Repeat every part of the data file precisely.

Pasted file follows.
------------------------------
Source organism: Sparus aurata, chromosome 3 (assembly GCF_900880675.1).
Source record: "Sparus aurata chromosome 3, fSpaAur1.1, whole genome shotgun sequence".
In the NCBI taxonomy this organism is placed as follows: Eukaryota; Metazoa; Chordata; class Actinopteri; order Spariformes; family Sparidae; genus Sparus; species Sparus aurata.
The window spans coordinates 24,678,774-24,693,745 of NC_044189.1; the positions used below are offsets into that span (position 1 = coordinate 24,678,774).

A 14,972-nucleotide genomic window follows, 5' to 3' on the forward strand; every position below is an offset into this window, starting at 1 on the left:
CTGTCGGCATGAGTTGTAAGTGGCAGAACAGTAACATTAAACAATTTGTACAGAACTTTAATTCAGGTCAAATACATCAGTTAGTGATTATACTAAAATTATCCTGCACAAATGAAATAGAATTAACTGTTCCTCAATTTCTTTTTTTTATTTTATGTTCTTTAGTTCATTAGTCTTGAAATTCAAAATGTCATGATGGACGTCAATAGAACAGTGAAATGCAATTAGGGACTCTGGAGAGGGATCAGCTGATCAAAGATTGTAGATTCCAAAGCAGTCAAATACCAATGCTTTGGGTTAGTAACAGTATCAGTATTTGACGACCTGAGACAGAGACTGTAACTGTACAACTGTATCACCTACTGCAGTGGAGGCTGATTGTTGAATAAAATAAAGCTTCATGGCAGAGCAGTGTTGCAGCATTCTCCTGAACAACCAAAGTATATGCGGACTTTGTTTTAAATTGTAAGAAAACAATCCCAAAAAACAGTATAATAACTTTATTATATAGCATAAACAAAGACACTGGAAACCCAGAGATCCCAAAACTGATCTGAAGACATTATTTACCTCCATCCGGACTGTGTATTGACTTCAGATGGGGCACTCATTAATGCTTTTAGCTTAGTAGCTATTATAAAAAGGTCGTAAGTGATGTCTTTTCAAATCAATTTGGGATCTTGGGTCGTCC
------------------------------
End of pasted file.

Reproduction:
Source organism: Sparus aurata, chromosome 3 (assembly GCF_900880675.1).
Source record: "Sparus aurata chromosome 3, fSpaAur1.1, whole genome shotgun sequence".
In the NCBI taxonomy this organism is placed as follows: Eukaryota; Metazoa; Chordata; class Actinopteri; order Spariformes; family Sparidae; genus Sparus; species Sparus aurata.
The window spans coordinates 24,678,774-24,693,745 of NC_044189.1; the positions used below are offsets into that span (position 1 = coordinate 24,678,774).

A 14,972-nucleotide genomic window follows, 5' to 3' on the forward strand; every position below is an offset into this window, starting at 1 on the left:
CTGTCGGCATGAGTTGTAAGTGGCAGAACAGTAACATTAAACAATTTGTACAGAACTTTAATTCAGGTCAAATACATCAGTTAGTGATTATACTAAAATTATCCTGCACAAATGAAATAGAATTAACTGTTCCTCAATTTCTTTTTTTTATTTTATGTTCTTTAGTTCATTAGTCTTGAAATTCAAAATGTCATGATGGACGTCAATAGAACAGTGAAATGCAATTAGGGACTCTGGAGAGGGATCAGCTGATCAAAGATTGTAGATTCCAAAGCAGTCAAATACCAATGCTTTGGGTTAGTAACAGTATCAGTATTTGACGACCTGAGACAGAGACTGTAACTGTACAACTGTATCACCTACTGCAGTGGAGGCTGATTGTTGAATAAAATAAAGCTTCATGGCAGAGCAGTGTTGCAGCATTCTCCTGAACAACCAAAGTATATGCGGACTTTGTTTTAAATTGTAAGAAAACAATCCCAAAAAACAGTATAATAACTTTATTATATAGCATAAACAAAGACACTGGAAACCCAGAGATCCCAAAACTGATCTGAAGACATTATTTACCTCCATCCGGACTGTGTATTGACTTCAGATGGGGCACTCATTAATGCTTTTAGCTTAGTAGCTATTATAAAAAGGTCGTAAGTGATGTCTTTTCAAATCAATTTGGGATCTTGGGTCGTCC